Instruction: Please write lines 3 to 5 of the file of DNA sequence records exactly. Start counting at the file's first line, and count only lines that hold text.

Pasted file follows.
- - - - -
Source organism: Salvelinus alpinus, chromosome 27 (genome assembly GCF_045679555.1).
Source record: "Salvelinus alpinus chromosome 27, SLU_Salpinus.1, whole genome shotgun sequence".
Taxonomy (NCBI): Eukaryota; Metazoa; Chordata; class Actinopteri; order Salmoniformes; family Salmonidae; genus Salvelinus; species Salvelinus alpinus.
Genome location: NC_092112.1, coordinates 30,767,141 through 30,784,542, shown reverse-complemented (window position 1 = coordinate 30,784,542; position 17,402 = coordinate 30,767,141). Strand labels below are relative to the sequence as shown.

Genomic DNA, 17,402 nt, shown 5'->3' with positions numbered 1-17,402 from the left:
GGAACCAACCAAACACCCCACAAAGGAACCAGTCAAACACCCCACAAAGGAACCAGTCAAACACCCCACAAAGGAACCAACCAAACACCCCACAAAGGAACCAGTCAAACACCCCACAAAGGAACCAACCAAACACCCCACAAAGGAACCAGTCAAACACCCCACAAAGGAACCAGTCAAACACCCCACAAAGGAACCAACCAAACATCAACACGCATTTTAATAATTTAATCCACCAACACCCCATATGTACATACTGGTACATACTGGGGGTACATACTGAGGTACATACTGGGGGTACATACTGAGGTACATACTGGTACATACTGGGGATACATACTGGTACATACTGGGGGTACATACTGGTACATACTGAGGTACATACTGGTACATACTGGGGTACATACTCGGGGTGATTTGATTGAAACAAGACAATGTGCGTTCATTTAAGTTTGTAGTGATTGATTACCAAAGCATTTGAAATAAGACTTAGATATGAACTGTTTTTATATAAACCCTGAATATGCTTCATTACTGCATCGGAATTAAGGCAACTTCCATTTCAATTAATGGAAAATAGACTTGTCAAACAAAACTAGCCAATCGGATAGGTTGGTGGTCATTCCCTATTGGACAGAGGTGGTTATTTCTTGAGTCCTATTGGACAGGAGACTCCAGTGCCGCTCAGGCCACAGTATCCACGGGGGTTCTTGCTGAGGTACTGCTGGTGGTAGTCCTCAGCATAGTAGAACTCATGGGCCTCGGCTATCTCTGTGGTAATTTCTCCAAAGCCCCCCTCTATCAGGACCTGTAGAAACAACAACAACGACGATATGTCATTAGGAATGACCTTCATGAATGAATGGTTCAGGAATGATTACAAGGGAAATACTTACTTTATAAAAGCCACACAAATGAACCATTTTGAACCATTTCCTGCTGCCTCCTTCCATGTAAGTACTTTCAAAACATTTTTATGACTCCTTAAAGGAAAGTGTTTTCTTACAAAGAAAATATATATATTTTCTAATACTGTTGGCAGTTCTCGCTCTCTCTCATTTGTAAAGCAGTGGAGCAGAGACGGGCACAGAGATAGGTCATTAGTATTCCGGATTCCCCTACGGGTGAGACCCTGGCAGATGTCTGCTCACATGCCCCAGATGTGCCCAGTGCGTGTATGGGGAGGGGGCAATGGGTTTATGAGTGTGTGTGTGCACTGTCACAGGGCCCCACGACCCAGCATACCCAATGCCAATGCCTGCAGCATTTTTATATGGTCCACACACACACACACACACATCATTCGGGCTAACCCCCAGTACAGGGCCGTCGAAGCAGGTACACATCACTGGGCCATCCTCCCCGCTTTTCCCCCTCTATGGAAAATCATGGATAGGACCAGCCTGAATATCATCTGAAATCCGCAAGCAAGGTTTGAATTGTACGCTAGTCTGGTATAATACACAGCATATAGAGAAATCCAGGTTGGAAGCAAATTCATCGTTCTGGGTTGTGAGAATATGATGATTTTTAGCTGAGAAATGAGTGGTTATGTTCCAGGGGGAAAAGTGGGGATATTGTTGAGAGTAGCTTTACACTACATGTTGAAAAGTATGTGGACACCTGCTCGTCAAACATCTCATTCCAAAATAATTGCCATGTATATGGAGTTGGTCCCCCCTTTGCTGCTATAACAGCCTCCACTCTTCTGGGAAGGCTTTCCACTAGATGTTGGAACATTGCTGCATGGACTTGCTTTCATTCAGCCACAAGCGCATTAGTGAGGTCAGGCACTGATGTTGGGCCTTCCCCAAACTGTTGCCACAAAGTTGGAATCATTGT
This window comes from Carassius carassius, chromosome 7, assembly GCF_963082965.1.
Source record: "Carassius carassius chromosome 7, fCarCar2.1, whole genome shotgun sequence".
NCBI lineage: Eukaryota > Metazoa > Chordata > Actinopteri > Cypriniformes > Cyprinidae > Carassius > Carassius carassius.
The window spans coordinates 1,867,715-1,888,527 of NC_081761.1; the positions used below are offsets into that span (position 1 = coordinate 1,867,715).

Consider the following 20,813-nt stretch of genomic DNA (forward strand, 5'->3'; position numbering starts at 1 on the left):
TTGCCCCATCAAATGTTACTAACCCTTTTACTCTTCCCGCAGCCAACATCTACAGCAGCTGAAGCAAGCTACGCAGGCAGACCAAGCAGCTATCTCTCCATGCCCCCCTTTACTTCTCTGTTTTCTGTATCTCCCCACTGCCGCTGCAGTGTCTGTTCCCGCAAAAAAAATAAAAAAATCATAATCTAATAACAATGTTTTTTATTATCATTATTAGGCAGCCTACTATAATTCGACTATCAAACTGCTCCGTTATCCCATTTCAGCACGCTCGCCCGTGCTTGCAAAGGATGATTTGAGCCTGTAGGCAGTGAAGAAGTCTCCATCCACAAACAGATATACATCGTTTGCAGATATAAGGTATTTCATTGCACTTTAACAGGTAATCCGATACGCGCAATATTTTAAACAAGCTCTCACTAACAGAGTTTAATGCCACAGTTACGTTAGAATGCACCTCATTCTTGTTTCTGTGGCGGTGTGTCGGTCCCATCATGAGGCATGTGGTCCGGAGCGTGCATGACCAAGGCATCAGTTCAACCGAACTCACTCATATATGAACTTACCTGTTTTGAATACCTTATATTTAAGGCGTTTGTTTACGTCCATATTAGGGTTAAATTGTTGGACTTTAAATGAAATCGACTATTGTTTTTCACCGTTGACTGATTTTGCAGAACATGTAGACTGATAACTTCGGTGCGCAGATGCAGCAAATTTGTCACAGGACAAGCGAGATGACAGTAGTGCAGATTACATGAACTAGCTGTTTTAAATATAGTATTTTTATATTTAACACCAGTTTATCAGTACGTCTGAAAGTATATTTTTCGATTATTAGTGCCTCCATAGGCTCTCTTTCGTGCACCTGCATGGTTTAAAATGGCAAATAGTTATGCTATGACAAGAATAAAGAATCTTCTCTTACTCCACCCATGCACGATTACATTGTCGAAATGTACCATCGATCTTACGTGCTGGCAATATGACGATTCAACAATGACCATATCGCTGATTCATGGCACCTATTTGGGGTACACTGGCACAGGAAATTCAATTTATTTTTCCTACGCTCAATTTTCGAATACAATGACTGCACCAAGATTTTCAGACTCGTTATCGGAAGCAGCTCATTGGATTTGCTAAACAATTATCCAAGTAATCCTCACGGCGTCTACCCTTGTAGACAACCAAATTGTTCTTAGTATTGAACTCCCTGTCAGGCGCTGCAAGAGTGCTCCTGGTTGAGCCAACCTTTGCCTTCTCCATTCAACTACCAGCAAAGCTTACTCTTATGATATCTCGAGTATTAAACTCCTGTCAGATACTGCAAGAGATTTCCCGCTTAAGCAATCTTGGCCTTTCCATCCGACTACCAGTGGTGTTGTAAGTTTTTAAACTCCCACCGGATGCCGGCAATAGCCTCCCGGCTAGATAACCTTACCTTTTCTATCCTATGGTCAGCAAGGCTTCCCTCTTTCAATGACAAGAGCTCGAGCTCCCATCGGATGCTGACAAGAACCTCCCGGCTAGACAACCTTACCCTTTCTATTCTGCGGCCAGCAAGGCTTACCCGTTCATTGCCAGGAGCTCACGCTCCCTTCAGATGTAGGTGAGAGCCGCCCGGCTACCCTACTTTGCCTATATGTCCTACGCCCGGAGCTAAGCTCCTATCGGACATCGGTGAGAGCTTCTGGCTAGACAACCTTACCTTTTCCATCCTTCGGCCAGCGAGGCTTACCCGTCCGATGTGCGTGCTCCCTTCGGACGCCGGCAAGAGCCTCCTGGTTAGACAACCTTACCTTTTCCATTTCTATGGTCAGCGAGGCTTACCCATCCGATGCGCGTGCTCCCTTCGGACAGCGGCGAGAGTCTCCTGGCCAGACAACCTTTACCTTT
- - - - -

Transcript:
Taxonomy (NCBI): Eukaryota; Metazoa; Chordata; class Actinopteri; order Salmoniformes; family Salmonidae; genus Salvelinus; species Salvelinus alpinus.
Genome location: NC_092112.1, coordinates 30,767,141 through 30,784,542, shown reverse-complemented (window position 1 = coordinate 30,784,542; position 17,402 = coordinate 30,767,141). Strand labels below are relative to the sequence as shown.

Genomic DNA, 17,402 nt, shown 5'->3' with positions numbered 1-17,402 from the left: